The next phase of his career was as a coach, mostly in Europe where he pioneered his brilliantly innovative training methods in The Netherlands, Hungary, Germany, Switzerland, France and in partnership with Meisl, in Austria, producing the so called Austrian ” Wunderteam“.

His training methods would influence a new generation of coaches in Hungary who would produce the great Magyar team of the 1950’s who famously took on and thrashed the English national team 6-3 at Wembley Stadium in 1953.

The leading player in the Hungarian team was Ferenc Puskas, who had developed a magical close control of the football using Hogan’s methods.

To see an example of this  below is a link to a  video of Hungary’s third goal, scored by Puskas. He receives the ball from the right with the great English defender Billy Weight in close attendance. In one movement Puskas traps the ball, pulls it back in a one-two pass to himself, leaves Wright stranded and out of the game,  then shoots the ball into the net with a beautiful left foot shot.

Ferenc Puskas goal for Hungary.

This one goal showed Hogan’s ideas for all to see. He was at the match but not as a guest of the English F.A. but with tickets from Aston Villa’s allocation, as he was working with the youth team at the time!

After the match, Sándor Barcs,[6] then president of the Hungarian Football Federation, said to the press, “Jimmy Hogan taught us everything we know about football.”[7] Gusztáv Sebes, the Hungarian footballer and coach, said of Hogan, “We played football as Jimmy Hogan taught us. When our football history is told, his name should be written in gold letters”.[8]

The reaction of many people in England though was very different Hogan was accused of being a ” traitor ” by some. He never really managed to get his ideas to make changes within his own country and his managerial career at Fulham and Aston Villa as well as a short spell coaching Glasgow Celtic would only be remembered by a small number of players such as Tommy Docherty and Ron Atkinson ( see: Ron Atkinson on Jimmy Hogan: http://youtu.be/EYsiuGiQHsc ).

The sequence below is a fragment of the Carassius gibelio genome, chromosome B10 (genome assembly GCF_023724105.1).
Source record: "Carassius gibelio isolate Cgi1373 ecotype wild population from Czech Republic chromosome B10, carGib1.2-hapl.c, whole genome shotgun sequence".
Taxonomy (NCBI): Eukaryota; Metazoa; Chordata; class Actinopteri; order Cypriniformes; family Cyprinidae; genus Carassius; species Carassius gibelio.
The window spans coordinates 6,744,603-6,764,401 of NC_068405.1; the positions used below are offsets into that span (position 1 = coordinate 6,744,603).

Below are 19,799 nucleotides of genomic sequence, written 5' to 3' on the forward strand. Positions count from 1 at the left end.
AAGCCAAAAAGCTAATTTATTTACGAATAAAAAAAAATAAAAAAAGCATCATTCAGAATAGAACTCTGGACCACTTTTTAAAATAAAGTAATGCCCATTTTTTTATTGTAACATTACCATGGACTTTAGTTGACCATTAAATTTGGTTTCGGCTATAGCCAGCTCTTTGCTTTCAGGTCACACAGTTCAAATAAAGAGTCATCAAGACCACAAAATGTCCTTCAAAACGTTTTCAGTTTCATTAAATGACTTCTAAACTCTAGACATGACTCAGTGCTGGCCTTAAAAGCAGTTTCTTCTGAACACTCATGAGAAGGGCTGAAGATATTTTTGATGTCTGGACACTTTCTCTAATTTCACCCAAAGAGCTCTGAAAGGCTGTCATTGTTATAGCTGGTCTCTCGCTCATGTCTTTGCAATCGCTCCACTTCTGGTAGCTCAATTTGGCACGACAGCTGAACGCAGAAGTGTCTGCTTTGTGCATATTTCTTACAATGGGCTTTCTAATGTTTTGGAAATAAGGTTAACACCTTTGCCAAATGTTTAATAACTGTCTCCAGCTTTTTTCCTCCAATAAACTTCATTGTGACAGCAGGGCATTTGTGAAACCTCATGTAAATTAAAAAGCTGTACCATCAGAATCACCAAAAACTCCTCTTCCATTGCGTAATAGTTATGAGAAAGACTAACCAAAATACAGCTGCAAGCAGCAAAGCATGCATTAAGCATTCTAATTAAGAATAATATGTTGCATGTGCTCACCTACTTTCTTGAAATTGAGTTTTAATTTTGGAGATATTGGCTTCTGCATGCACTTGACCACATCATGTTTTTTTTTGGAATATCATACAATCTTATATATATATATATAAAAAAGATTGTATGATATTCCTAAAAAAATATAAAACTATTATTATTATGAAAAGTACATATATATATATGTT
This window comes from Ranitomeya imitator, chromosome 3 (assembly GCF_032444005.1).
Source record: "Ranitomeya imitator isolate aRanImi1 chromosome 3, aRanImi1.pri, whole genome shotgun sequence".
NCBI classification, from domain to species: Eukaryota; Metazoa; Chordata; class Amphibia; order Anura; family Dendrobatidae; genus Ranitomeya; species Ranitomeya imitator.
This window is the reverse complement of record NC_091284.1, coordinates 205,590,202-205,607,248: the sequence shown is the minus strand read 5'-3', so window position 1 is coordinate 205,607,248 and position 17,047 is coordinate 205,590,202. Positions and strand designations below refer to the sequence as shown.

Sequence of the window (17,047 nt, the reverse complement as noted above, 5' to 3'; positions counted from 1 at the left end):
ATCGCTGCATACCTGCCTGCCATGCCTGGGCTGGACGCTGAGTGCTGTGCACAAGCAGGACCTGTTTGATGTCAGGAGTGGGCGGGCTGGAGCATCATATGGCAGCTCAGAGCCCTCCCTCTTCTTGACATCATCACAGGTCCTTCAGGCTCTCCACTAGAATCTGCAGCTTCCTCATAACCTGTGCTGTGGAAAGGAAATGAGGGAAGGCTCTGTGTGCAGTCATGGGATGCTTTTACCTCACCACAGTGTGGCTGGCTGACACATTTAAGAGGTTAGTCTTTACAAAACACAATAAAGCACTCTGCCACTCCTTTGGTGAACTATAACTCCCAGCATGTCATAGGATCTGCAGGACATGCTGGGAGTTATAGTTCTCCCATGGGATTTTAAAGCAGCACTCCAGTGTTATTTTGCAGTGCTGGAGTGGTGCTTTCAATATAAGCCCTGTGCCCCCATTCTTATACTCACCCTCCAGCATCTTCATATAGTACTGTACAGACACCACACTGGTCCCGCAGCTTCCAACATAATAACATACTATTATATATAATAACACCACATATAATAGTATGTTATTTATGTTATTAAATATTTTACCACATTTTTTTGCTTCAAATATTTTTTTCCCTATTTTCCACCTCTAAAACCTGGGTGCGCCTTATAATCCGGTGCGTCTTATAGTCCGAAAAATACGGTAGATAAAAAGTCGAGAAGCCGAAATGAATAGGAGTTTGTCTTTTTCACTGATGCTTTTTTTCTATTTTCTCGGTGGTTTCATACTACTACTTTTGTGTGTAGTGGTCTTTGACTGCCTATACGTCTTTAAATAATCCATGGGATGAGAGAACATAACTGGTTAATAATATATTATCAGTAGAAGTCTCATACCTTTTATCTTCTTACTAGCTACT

The “tip-tap” ideas that Atkinson refers to at the end of the video would form the basis of the Total Football” of the Dutch and subsequently to the brilliant Barcelona team of the last few years which swept all before them with outstanding free-flowing football, not to forget the Spanish national side which has won the last two world cups using the techniques pioneered by the genius coach Hogan.

He is lauded as an all time great by European coaches and footballers but he is largely forgotten in his own country. It makes you wonder just what might have been if he had been listened to! In the forthcoming World Cup Hogan will no doubt be smiling from above as his home country battles teams from Europe and South America playing the type of football he had the vision to imagine.

How coffee helped cause the American Revolution

http://www.mabellehouse.com/en/Blog/How-coffee-helped-cause-the-American-Revolution-229

This is a really interesting article  from Blog Mabelle, a fascinating website that I mentioned in my previous post.

This post argues that the current anti-Moslem attitudes in the United States ignores the powerful influences on Enlightenment thinkers like Locke, Montesquieu and even Newton of great Islamic thinkers.

It states that many of the ideas of these thinkers, the revolt against the power of absolute monarchy and the separation of the state from organised religion which were so important to the founding fathers of the American Republic, were ideas that stemmed from the Islamic world.

Most importantly, the post discusses the place of Coffee Houses in acting as a forum of ideas that would lead to revolution and political change. These coffee houses had their origins in the Islamic world, as indeed did the drink of coffee itself, which spread from there to Britain and Europe.

It is an important article in that it makes us think about the things that connect us to each other and how we need to try and understand a culture, country, religion in all it as shades of grey and not tar everyone with the same brush.

Blog – Mabelle

http://www.mabellehouse.com/en/Blog

The internet is an Aladdin’s Cave of undiscovered gems! I did a search on Bela Guttman, the famous footballer/coach who famously “cursed” his former club Benfica after he was sacked on asking for a pay rise.

This followed the 2014 Europa League final match where Seville beat Benfica on penalties after a 0-0 match. The result was the 8th time since Guttman’s curse that Benfica had played and lost in a major European final.

On looking up Guttman I found a really interesting link to a book by Jonathan Wilson called “Inverting the Pyramid“. This link connected Guttman to a place, Viennese coffeehouses and a time, the 1920’s and 30’s.

This all led to a search on the importance of coffeehouses in intellectual history. I found a really good book about the subject by Marksman Ellis called “The Coffee-House: A Cultural History”.

Which leads me to ” Ma Belle” Coffeehouses. They are a chain of coffeehouses in Kosovo. They have a superb website that does not just extol their own virtues but brings together, in their blog, a collection of great posts on the history of the coffeehouse.

It was a great discovery and I have  already read some really interesting and thought I provoking material as I sipped my midmorning coffee of course!